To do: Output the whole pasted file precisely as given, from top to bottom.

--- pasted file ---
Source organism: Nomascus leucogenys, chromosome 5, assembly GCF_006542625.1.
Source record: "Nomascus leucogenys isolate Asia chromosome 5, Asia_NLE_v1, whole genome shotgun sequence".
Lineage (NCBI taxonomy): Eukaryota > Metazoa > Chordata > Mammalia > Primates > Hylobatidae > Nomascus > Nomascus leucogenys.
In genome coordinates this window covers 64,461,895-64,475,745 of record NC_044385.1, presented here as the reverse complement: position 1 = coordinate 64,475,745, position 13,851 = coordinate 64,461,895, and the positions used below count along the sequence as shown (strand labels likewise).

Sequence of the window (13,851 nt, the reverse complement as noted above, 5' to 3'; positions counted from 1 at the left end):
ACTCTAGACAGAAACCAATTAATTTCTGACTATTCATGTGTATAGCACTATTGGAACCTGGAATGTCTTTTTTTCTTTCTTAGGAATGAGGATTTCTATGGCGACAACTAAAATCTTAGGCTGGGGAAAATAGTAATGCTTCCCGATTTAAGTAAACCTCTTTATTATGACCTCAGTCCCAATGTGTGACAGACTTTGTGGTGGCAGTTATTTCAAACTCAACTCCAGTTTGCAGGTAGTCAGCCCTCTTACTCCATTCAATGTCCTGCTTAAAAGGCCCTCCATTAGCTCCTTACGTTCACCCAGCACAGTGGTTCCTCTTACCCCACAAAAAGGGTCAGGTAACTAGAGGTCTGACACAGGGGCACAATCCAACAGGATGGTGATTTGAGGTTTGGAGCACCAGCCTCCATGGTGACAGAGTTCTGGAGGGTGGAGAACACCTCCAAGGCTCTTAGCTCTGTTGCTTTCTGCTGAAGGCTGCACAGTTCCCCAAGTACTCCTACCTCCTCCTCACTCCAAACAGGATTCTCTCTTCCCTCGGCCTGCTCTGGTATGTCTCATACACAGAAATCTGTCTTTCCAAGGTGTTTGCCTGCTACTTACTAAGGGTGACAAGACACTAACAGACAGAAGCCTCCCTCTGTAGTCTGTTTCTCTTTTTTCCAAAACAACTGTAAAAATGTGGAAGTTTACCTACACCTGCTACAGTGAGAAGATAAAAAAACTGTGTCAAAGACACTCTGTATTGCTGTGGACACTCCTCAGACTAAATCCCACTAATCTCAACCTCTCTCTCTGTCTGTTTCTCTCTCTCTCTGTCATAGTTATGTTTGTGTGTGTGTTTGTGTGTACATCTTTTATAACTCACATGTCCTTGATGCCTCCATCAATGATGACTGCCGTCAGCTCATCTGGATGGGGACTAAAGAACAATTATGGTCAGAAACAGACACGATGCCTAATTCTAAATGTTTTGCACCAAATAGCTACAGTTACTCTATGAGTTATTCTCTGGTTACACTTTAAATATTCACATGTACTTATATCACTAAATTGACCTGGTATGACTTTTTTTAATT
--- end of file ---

Source organism: Nomascus leucogenys, chromosome 5, assembly GCF_006542625.1.
Source record: "Nomascus leucogenys isolate Asia chromosome 5, Asia_NLE_v1, whole genome shotgun sequence".
Lineage (NCBI taxonomy): Eukaryota > Metazoa > Chordata > Mammalia > Primates > Hylobatidae > Nomascus > Nomascus leucogenys.
In genome coordinates this window covers 64,461,895-64,475,745 of record NC_044385.1, presented here as the reverse complement: position 1 = coordinate 64,475,745, position 13,851 = coordinate 64,461,895, and the positions used below count along the sequence as shown (strand labels likewise).

Sequence of the window (13,851 nt, the reverse complement as noted above, 5' to 3'; positions counted from 1 at the left end):
ACTCTAGACAGAAACCAATTAATTTCTGACTATTCATGTGTATAGCACTATTGGAACCTGGAATGTCTTTTTTTCTTTCTTAGGAATGAGGATTTCTATGGCGACAACTAAAATCTTAGGCTGGGGAAAATAGTAATGCTTCCCGATTTAAGTAAACCTCTTTATTATGACCTCAGTCCCAATGTGTGACAGACTTTGTGGTGGCAGTTATTTCAAACTCAACTCCAGTTTGCAGGTAGTCAGCCCTCTTACTCCATTCAATGTCCTGCTTAAAAGGCCCTCCATTAGCTCCTTACGTTCACCCAGCACAGTGGTTCCTCTTACCCCACAAAAAGGGTCAGGTAACTAGAGGTCTGACACAGGGGCACAATCCAACAGGATGGTGATTTGAGGTTTGGAGCACCAGCCTCCATGGTGACAGAGTTCTGGAGGGTGGAGAACACCTCCAAGGCTCTTAGCTCTGTTGCTTTCTGCTGAAGGCTGCACAGTTCCCCAAGTACTCCTACCTCCTCCTCACTCCAAACAGGATTCTCTCTTCCCTCGGCCTGCTCTGGTATGTCTCATACACAGAAATCTGTCTTTCCAAGGTGTTTGCCTGCTACTTACTAAGGGTGACAAGACACTAACAGACAGAAGCCTCCCTCTGTAGTCTGTTTCTCTTTTTTCCAAAACAACTGTAAAAATGTGGAAGTTTACCTACACCTGCTACAGTGAGAAGATAAAAAAACTGTGTCAAAGACACTCTGTATTGCTGTGGACACTCCTCAGACTAAATCCCACTAATCTCAACCTCTCTCTCTGTCTGTTTCTCTCTCTCTCTGTCATAGTTATGTTTGTGTGTGTGTTTGTGTGTACATCTTTTATAACTCACATGTCCTTGATGCCTCCATCAATGATGACTGCCGTCAGCTCATCTGGATGGGGACTAAAGAACAATTATGGTCAGAAACAGACACGATGCCTAATTCTAAATGTTTTGCACCAAATAGCTACAGTTACTCTATGAGTTATTCTCTGGTTACACTTTAAATATTCACATGTACTTATATCACTAAATTGACCTGGTATGACTTTTTTTAATT